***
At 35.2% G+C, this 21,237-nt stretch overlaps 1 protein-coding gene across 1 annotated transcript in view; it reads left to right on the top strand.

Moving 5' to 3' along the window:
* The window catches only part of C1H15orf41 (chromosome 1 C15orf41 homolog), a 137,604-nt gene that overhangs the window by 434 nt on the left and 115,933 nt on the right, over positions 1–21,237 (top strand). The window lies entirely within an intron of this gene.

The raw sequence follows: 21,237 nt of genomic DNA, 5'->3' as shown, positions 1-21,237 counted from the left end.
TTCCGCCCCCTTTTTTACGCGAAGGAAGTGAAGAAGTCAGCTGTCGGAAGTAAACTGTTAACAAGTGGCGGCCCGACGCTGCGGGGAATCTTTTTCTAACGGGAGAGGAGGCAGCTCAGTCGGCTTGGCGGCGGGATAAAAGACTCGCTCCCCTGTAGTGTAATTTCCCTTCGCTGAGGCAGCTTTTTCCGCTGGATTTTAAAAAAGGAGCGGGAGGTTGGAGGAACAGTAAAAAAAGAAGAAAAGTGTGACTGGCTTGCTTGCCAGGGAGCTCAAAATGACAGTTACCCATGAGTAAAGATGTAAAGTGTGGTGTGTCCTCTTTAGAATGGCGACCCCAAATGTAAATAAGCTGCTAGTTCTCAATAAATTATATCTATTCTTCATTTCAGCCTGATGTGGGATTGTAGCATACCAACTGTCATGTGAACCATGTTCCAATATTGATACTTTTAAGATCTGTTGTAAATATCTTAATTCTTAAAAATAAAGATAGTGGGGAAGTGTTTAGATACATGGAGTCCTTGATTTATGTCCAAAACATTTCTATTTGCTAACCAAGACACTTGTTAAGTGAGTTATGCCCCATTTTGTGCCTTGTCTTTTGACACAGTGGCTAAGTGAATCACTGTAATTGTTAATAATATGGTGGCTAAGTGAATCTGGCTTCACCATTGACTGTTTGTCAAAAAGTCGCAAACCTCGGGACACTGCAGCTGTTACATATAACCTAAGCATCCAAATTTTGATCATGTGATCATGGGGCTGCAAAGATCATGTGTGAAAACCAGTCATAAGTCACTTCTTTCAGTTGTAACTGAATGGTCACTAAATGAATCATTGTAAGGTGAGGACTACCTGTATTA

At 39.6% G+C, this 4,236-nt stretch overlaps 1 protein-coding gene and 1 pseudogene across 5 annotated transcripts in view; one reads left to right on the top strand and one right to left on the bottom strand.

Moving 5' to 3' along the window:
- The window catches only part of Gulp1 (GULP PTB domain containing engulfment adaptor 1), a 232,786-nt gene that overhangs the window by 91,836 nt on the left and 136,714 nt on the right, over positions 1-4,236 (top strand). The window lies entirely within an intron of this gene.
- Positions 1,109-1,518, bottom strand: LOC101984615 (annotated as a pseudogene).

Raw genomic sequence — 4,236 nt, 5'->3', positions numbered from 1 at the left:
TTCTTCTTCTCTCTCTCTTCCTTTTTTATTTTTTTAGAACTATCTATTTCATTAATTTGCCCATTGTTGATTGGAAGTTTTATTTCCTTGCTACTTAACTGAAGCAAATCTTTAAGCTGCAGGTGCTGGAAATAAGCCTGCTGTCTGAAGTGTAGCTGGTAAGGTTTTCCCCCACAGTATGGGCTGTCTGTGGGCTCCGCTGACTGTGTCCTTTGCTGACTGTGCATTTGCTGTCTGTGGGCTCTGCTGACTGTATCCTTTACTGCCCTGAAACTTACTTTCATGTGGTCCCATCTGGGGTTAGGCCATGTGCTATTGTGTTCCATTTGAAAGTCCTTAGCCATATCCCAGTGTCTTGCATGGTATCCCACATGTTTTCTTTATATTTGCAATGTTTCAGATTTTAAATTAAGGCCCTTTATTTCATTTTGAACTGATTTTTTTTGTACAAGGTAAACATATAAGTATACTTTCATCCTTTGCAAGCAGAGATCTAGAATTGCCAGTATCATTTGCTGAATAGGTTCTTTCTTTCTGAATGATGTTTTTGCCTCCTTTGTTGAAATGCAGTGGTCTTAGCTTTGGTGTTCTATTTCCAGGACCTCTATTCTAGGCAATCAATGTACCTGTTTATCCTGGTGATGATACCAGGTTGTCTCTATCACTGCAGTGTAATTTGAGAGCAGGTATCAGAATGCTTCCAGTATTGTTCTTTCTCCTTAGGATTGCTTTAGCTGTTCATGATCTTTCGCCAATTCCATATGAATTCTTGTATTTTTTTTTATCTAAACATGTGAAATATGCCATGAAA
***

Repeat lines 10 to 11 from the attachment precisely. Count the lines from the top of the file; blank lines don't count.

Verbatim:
Raw genomic sequence — 4,236 nt, 5'->3', positions numbered from 1 at the left:
TTCTTCTTCTCTCTCTCTTCCTTTTTTATTTTTTTAGAACTATCTATTTCATTAATTTGCCCATTGTTGATTGGAAGTTTTATTTCCTTGCTACTTAACTGAAGCAAATCTTTAAGCTGCAGGTGCTGGAAATAAGCCTGCTGTCTGAAGTGTAGCTGGTAAGGTTTTCCCCCACAGTATGGGCTGTCTGTGGGCTCCGCTGACTGTGTCCTTTGCTGACTGTGCATTTGCTGTCTGTGGGCTCTGCTGACTGTATCCTTTACTGCCCTGAAACTTACTTTCATGTGGTCCCATCTGGGGTTAGGCCATGTGCTATTGTGTTCCATTTGAAAGTCCTTAGCCATATCCCAGTGTCTTGCATGGTATCCCACATGTTTTCTTTATATTTGCAATGTTTCAGATTTTAAATTAAGGCCCTTTATTTCATTTTGAACTGATTTTTTTTGTACAAGGTAAACATATAAGTATACTTTCATCCTTTGCAAGCAGAGATCTAGAATTGCCAGTATCATTTGCTGAATAGGTTCTTTCTTTCTGAATGATGTTTTTGCCTCCTTTGTTGAAATGCAGTGGTCTTAGCTTTGGTGTTCTATTTCCAGGACCTCTATTCTAGGCAATCAATGTACCTGTTTATCCTGGTGATGATACCAGGTTGTCTCTATCACTGCAGTGTAATTTGAGAGCAGGTATCAGAATGCTTCCAGTATTGTTCTTTCTCCTTAGGATTGCTTTAGCTGTTCATGATCTTTCGCCAATTCCATATGAATTCTTGTATTTTTTTTTATCTAAACATGTGAAATATGCCATGAAA